* came up in a conversation I was having today. I mentioned how depressing it was that a majority of critics (not to mention The Academy) fell for that pandering bit of fake-liberal crap.
Metacritic confirmed my fears: J. Hoba, Charles Taylor and Jonathan Rosenbaum seemed to be the only critics who didn't fall under its spell. But what about Armond White?
Metacritic may not count the Armond's crit, but the Whine Colored Sea sure does. (So what if he lavished praise on The Transporter 2
and claimed Red Eye
was a great 9/11-informed thriller?) If ever there was a critic to rip the shit out of painfully naive cinematic politics, it's Mr. White. Unfortunately, he didn't cover The Contender
back in October of 2000.
However, in my search of Armond's archive, I did find one of the most lacerating appraisals of Spike Lee
I've ever read (via a review of Bamboozled
). You know you're in for a ride when the opening salvo is "It is a national tragedy that the best-known filmmaker dealing with African American subjects and characters is as small-minded and undisciplined as Spike Lee."
You should go read the entire piece (Armond never fails to impress me), but I have to excerpt a couple of paragraphs dealing with Lee's relationship with other black members of the entertainment industry:
Lee's willingness to disparage anything black celebrities do grew out of the license and arrogance of a group of New York-based black writers and performers newly acquired during hiphop's advent. (Remember those 80s Village Voice pieces discrediting Michael Jackson, Wynton Marsalis, then celebrating Lee?) In Bamboozled Spike similarly targets the flipside of such black pop authority-variety shows and low-brow sitcoms. He lambastes along the showbiz spectrum from Wu-Tang Clan to Whoopi Goldberg, Danny Glover to Oprah Winfrey, Jimmie "J.J." Walker to Quentin Tarantino because they don't present blackness his way. But you could make a strong argument that no single mediamaker in the past decade has fostered more black stereotypes than Lee.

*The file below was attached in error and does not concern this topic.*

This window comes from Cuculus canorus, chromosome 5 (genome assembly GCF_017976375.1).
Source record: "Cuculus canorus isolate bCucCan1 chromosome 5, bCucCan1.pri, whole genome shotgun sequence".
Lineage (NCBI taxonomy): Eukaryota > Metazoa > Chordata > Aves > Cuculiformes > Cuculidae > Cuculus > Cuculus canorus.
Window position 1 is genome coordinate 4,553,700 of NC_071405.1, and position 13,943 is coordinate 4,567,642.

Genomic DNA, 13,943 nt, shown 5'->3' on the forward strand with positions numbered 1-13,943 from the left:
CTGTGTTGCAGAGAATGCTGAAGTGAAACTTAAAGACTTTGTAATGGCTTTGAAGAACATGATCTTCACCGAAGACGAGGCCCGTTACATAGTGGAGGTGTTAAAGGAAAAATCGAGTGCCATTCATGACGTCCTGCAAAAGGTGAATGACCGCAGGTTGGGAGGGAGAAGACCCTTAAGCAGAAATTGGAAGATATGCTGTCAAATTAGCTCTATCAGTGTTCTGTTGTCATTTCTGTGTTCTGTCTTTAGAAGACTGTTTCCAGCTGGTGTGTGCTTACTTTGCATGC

Yes, Bamboozled is Lee's poison pen letter to Hollywood. And so what? He doesn't allow for the prevailing irony of show business: the often discomforting sacrifices made by performers who claim the privilege of the spotlight (read any black star autobiography). Lee's distrust of any blacks the mainstream media authorizes besides himself becomes so bilious that he denies the complicating factor of talent--the reason people respond to certain performers, and our mixed reactions to Mantan Moreland, Butterfly McQueen, Hattie McDaniel on up to Ben Vereen, Martin Lawrence, M.C. Hammer, etc. Aiming at the institution, Lee assassinates the inmates instead.
That's just a sample. Go gorge.
* The odious political thriller starring Joan Allen. You know, the one that claims to be uplifting, profound, and progressive, when really it's dull, offensive, reactionary, and sexist beyond belief. Not to be confused with the failed Stallone reality show of the same name.